Town Hall a “token gesture”

By Neal Ozano

Most student representatives agree that Wednesday’s town hall meeting in the MacEwan Hall Ballroom was more a token gesture than anything else.
The meeting, intended to give students an opportunity to voice their concerns about tuition to administration, strayed from the mark–covering everything from faculty retention to wheelchair accessibility.

After 30 minutes of administration reports, students questioned administration. Graduate student Hugh Gibbons, confined to a wheelchair, wondered why the University of Calgary was one of few institutes that had no funding earmarked for accessibility.

"When will the University of Calgary finally acknowledge its legal and moral responsibilities towards providing funding to ensure a fully accessible campus for all those who use the campus?" asked Gibbons.

Dr. Keith Winter, University of Calgary Vice-president Finance, cited a lack of funding for such a program, but assured Gibbons that "we try to do what we can with the resources available to us, and we’ll do what we can to address the needs of the handicapped."

Other questions involved lack of classroom space, potential salary freezes to cover tuition increases and a campus building plan that was more sensitive to the environment.

But student leaders believe there wasn’t enough time to adequately cover everything. Graduate Students’ Association President Viola Cassis even detected a hint of sarcasm.

"If they really wanted to be responsive, they would spend more time discussing and having a town hall meeting like this for an hour every couple of months," said Cassis. "There’s no reason they can’t set something like that up."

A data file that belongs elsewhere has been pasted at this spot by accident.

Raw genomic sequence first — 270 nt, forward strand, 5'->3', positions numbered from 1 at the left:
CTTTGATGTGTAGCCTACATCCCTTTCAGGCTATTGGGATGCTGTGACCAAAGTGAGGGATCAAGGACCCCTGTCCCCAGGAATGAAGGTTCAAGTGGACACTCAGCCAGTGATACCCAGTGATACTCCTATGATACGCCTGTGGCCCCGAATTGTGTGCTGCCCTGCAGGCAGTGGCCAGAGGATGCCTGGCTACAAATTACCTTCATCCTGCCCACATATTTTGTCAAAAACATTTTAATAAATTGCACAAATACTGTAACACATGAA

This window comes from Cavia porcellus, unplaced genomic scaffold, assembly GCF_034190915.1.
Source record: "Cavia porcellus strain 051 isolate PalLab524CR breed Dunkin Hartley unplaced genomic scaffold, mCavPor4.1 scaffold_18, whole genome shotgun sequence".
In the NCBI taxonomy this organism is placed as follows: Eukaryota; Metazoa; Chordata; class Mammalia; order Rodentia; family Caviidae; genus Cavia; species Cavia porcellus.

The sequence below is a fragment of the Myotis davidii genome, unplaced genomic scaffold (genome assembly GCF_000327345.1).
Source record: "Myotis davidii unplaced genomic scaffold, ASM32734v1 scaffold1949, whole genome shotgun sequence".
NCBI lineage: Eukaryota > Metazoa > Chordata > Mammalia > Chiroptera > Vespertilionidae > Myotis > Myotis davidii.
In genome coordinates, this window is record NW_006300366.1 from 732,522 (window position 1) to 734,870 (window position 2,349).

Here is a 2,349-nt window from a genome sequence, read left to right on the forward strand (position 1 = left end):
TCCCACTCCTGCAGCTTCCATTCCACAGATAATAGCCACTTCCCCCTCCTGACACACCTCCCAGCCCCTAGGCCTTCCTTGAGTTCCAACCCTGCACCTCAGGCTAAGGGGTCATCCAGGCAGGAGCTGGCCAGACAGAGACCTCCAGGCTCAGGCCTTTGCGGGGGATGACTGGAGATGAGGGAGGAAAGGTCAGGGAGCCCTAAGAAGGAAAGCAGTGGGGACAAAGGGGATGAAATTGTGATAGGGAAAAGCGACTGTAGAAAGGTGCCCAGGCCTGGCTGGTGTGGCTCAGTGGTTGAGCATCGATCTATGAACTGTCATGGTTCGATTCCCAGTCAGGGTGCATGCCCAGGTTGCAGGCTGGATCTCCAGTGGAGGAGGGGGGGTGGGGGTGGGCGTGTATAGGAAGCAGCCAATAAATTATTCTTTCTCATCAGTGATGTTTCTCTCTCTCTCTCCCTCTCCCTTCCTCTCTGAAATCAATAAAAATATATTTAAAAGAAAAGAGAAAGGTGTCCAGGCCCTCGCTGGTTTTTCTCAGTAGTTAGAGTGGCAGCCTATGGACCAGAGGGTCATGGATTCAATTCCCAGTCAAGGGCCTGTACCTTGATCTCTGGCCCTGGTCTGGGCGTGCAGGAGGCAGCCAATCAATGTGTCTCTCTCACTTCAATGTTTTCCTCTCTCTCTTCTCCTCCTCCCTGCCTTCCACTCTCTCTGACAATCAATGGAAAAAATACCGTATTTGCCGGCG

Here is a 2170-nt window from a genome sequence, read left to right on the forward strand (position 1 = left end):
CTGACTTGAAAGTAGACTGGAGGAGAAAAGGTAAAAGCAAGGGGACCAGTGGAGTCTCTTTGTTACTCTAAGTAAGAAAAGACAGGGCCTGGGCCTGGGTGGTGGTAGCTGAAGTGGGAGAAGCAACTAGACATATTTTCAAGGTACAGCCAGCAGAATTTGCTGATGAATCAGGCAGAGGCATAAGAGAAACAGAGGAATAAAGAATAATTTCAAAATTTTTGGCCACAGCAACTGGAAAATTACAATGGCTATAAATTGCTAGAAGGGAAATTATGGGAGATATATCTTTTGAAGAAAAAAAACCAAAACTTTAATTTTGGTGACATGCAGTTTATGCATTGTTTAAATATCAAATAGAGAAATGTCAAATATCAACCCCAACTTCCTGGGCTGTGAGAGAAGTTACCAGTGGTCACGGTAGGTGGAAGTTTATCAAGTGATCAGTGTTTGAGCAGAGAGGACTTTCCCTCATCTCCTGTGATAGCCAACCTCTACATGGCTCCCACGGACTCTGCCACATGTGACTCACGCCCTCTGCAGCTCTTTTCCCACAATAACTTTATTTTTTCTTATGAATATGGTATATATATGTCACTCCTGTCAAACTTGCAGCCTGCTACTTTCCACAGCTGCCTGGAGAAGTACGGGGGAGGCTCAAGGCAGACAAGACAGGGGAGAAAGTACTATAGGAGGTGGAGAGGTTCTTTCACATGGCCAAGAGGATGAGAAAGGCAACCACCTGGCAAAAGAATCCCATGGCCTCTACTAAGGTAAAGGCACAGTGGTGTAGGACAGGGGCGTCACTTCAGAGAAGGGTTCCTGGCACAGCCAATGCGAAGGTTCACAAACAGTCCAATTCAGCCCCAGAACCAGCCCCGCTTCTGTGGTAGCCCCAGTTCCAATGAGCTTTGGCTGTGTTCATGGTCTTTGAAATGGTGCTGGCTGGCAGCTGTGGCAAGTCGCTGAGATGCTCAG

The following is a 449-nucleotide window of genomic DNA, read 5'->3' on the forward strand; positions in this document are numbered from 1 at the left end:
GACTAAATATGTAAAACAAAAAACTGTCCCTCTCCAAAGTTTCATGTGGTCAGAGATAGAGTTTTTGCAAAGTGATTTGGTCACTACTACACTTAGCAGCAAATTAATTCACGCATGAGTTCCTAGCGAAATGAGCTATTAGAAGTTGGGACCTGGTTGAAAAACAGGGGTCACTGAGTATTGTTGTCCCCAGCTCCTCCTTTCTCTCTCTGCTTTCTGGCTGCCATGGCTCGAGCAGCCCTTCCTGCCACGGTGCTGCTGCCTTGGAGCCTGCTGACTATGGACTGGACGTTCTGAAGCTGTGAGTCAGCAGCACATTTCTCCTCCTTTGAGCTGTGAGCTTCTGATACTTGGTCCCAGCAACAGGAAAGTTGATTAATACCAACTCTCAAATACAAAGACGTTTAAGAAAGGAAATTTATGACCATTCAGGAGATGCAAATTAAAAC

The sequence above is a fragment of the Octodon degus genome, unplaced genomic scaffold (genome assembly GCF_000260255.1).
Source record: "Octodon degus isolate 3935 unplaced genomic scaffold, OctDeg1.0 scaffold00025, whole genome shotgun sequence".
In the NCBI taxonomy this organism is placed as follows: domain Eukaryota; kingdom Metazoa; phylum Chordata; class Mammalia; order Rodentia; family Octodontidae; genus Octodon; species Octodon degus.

Board of Governors student-at-large Drew Brown agreed and believed that the focus should have been solely on tuition.

"The forum was used for so many things other than tuition," he said. "Tuition alone should stand as a single forum."

Cassis thought administration was a little elusive in their answers.
"I think they should have listened to more questions and been more responsive to hear what [students] concerns are," she said.

Students’ Union President Toby White and Brown had differing opinions on the forum’s turnout.

"I think it was a good event because we had a lot of students out, and they were able to ask questions of the administration," said White.

"I think the forum was poorly attended because most students didn’t know about it," countered Brown. "Some members of the [SU] only started telling people this week about the forum."

Regardless, White doesn’t think the forum eased students’ minds on tuition increases.

"I don’t think that the university adequately defended the tuition increase. I think a lot of students are still convinced that they can do better," said White.
Cassis believed that the forum had some merit, but said Administration seemed insincere.

"I didn’t think that it was a fiasco, but I certainly think that it’s a token gesture to students to say that ‘we’re listening to you.’"

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